240 new cases, another 13 Victorians die from virus


Another 13 Victorians have died from coronavirus and the state added 240 cases to the tally.

The number of daily cases is slightly higher than Wednesday's 216 cases and Thursday's 221.



Doctors and nurses supposed to be part of the front line of Victoria's COVID-19 defence have been left idle as Melburnians turn their backs on coronavirus tests.

Testing centres throughout Melbourne's suburbs, set up at a cost of up to $50,000 a week, are seeing as few as 20 people a day.

As Premier Daniel Andrews and Chief Health Officer Brett Sutton raise concerns about a decline in testing rates, medics working at COVID-19 testing centres have also voiced alarm.

Health Minister Jenny Mikakos said testing sites had been created so Victorians could access them easily, but new cases could only be ­identified and isolated if people got tested.

"Getting tested helps keep the people you love safe, which is why we're making sure we have the capacity to test everyone who comes forward," Ms Mikakos said.

"We've made it easier than ever to get tested with more than 180 sites available across Victoria, and we're providing financial support if you need it while you wait for the result."

Roxburgh Park Youth Centre Covid Testing Site looking quiet. Wednesday, August 8, 2020. Picture: David Crosling
Roxburgh Park Youth Centre Covid Testing Site looking quiet. Wednesday, August 8, 2020. Picture: David Crosling

Healthcare staff have provided details of operating costs of up to $50,000 a week for carpark-style tent testing centres, which should be vital to halting COVID-19 infections.

Medics working at one northern suburbs testing centre said they were staffed with two general practitioners, each earning $160 an hour, four registered nurses and two patient care assistants, operating from tents costing $12,000 a week to hire.

Despite the outlay and strong medical presence, they took just 20 swabs a day this week.

Prof Sutton said testing numbers had gone down.

"We don't want people who are out there with coronavirus to be missing out in these numbers," he said. "Every case we find is an opportunity to stop transmission through isolating those individuals."

Mr Andrews said the 16,109 tests recorded on Wednesday was below usual levels.

"We normally average out at around 20,000," he said.

"There are far less people moving around the community and that may mean that testing for some is not as convenient as it might otherwise have been."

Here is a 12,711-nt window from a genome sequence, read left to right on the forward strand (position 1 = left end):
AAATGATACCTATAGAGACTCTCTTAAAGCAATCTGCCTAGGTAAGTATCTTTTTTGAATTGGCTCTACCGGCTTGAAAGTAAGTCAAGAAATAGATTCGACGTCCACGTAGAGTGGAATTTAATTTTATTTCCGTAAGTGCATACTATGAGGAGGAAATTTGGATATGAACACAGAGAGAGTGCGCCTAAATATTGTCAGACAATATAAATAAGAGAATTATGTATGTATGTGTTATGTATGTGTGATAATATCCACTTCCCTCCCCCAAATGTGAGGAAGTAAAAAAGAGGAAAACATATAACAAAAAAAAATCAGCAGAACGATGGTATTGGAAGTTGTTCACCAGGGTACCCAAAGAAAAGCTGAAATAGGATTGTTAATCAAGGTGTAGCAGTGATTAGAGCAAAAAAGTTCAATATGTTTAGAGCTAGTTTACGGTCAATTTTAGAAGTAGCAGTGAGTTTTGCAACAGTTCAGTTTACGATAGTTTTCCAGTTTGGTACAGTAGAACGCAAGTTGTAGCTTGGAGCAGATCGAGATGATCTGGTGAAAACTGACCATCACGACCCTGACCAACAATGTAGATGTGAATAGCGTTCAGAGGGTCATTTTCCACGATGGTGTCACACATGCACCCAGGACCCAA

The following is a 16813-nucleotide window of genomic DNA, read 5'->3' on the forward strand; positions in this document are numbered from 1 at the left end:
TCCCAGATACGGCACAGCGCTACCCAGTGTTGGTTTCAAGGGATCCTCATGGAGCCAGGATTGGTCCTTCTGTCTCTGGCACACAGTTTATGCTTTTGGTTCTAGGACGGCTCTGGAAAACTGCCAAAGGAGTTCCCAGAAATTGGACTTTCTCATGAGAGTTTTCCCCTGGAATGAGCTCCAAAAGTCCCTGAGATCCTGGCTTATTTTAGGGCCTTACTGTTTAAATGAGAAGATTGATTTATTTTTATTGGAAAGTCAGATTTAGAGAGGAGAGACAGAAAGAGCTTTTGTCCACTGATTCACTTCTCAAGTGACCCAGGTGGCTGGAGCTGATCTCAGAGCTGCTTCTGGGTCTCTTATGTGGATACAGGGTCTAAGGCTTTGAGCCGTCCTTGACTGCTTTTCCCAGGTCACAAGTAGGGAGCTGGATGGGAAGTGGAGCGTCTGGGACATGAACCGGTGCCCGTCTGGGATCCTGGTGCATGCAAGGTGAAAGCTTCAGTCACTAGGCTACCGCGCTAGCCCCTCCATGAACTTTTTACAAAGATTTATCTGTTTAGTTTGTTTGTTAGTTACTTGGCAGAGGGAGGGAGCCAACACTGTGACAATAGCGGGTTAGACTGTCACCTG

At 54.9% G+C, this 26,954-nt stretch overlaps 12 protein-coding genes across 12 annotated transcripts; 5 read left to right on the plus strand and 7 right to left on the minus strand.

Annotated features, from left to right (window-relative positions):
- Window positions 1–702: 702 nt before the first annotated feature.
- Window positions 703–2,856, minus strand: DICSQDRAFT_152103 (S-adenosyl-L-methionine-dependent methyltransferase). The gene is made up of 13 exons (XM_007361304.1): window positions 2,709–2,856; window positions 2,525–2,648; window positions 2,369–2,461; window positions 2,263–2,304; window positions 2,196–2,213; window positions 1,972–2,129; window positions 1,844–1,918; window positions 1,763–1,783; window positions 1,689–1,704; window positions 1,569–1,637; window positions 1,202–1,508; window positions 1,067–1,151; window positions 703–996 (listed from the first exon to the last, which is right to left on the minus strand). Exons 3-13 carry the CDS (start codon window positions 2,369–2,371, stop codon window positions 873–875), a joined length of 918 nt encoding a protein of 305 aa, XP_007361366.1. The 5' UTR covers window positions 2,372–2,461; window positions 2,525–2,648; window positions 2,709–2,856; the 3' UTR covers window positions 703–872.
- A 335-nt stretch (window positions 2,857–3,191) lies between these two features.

But he urged anyone with symptoms to come forward.

"With such low levels of flu, if you've got symptoms then there's every chance that you've got this virus.

"The most important thing to do is to come forward immediately.

"We've got to keep these testing numbers up.

"It's always a good thing to remind people and ask people to play that important part in our fight against this wicked enemy.

"It also means you've got the most complete picture of how the virus is presenting in different parts of the state at different times."



WorkSafe has been urged to investigate potential breaches by the Victorian government over its handling of the trouble-plagued hotel quarantine program.

Hotels associated with the program are already under investigation by WorkSafe Victoria.

But calls are growing for investigations to focus on the state government specifically over how it set up and managed the quarantine program.

Any proven breaches of ­occupational health and safety laws could expose the government to tough new industrial manslaughter laws.

Ken Phillips, a small business advocate who runs non-profit group Self Employed Australia, has asked WorkSafe to investigate possible breaches of the laws.

Opposition workplace safety spokesman Nick Wakeling has also written to WorkSafe requesting a similar investigation.

Mr Phillips said an investigation should focus on the development, planning, management and implementation of the program by the Victorian government and government organisations and agencies, including their contractors and staff.

Rydges on Swanston was used to quarantine returned travellers. Picture: Wayne Taylor
Rydges on Swanston was used to quarantine returned travellers. Picture: Wayne Taylor